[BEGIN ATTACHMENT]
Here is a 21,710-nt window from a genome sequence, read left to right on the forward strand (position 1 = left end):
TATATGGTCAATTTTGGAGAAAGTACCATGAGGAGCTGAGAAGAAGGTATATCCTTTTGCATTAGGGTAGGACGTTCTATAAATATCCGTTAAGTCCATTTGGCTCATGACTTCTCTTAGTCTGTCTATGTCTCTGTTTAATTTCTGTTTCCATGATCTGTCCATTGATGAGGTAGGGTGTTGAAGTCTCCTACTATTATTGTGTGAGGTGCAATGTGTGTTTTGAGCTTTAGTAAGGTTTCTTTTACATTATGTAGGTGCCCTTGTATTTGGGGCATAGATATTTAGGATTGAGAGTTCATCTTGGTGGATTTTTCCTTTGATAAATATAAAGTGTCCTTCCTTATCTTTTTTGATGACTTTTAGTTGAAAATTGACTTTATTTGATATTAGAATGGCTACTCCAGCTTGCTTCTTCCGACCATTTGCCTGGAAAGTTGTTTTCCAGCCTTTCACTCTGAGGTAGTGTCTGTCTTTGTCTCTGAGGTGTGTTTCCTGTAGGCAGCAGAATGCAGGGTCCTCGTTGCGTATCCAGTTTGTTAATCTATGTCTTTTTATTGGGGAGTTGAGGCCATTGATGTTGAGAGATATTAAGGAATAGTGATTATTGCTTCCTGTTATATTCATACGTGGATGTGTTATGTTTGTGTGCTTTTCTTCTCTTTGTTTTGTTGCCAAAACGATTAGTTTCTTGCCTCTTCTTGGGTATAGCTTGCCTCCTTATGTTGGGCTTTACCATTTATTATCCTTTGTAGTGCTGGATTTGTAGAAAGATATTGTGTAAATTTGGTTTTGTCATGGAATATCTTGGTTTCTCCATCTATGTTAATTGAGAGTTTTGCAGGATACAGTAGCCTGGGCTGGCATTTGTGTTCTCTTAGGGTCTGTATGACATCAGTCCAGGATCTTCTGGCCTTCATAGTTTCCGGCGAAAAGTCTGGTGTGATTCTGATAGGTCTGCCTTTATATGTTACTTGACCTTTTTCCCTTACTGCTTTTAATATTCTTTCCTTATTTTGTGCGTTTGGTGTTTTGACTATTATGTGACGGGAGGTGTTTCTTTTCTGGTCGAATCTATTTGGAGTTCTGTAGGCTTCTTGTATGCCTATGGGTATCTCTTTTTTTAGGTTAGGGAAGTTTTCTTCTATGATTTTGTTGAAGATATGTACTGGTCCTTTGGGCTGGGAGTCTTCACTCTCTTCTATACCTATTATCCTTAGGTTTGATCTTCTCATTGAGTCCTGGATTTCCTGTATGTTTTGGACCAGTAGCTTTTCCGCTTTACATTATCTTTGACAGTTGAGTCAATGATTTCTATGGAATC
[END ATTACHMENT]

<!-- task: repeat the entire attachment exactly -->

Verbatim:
Here is a 21,710-nt window from a genome sequence, read left to right on the forward strand (position 1 = left end):
TATATGGTCAATTTTGGAGAAAGTACCATGAGGAGCTGAGAAGAAGGTATATCCTTTTGCATTAGGGTAGGACGTTCTATAAATATCCGTTAAGTCCATTTGGCTCATGACTTCTCTTAGTCTGTCTATGTCTCTGTTTAATTTCTGTTTCCATGATCTGTCCATTGATGAGGTAGGGTGTTGAAGTCTCCTACTATTATTGTGTGAGGTGCAATGTGTGTTTTGAGCTTTAGTAAGGTTTCTTTTACATTATGTAGGTGCCCTTGTATTTGGGGCATAGATATTTAGGATTGAGAGTTCATCTTGGTGGATTTTTCCTTTGATAAATATAAAGTGTCCTTCCTTATCTTTTTTGATGACTTTTAGTTGAAAATTGACTTTATTTGATATTAGAATGGCTACTCCAGCTTGCTTCTTCCGACCATTTGCCTGGAAAGTTGTTTTCCAGCCTTTCACTCTGAGGTAGTGTCTGTCTTTGTCTCTGAGGTGTGTTTCCTGTAGGCAGCAGAATGCAGGGTCCTCGTTGCGTATCCAGTTTGTTAATCTATGTCTTTTTATTGGGGAGTTGAGGCCATTGATGTTGAGAGATATTAAGGAATAGTGATTATTGCTTCCTGTTATATTCATACGTGGATGTGTTATGTTTGTGTGCTTTTCTTCTCTTTGTTTTGTTGCCAAAACGATTAGTTTCTTGCCTCTTCTTGGGTATAGCTTGCCTCCTTATGTTGGGCTTTACCATTTATTATCCTTTGTAGTGCTGGATTTGTAGAAAGATATTGTGTAAATTTGGTTTTGTCATGGAATATCTTGGTTTCTCCATCTATGTTAATTGAGAGTTTTGCAGGATACAGTAGCCTGGGCTGGCATTTGTGTTCTCTTAGGGTCTGTATGACATCAGTCCAGGATCTTCTGGCCTTCATAGTTTCCGGCGAAAAGTCTGGTGTGATTCTGATAGGTCTGCCTTTATATGTTACTTGACCTTTTTCCCTTACTGCTTTTAATATTCTTTCCTTATTTTGTGCGTTTGGTGTTTTGACTATTATGTGACGGGAGGTGTTTCTTTTCTGGTCGAATCTATTTGGAGTTCTGTAGGCTTCTTGTATGCCTATGGGTATCTCTTTTTTTAGGTTAGGGAAGTTTTCTTCTATGATTTTGTTGAAGATATGTACTGGTCCTTTGGGCTGGGAGTCTTCACTCTCTTCTATACCTATTATCCTTAGGTTTGATCTTCTCATTGAGTCCTGGATTTCCTGTATGTTTTGGACCAGTAGCTTTTCCGCTTTACATTATCTTTGACAGTTGAGTCAATGATTTCTATGGAATC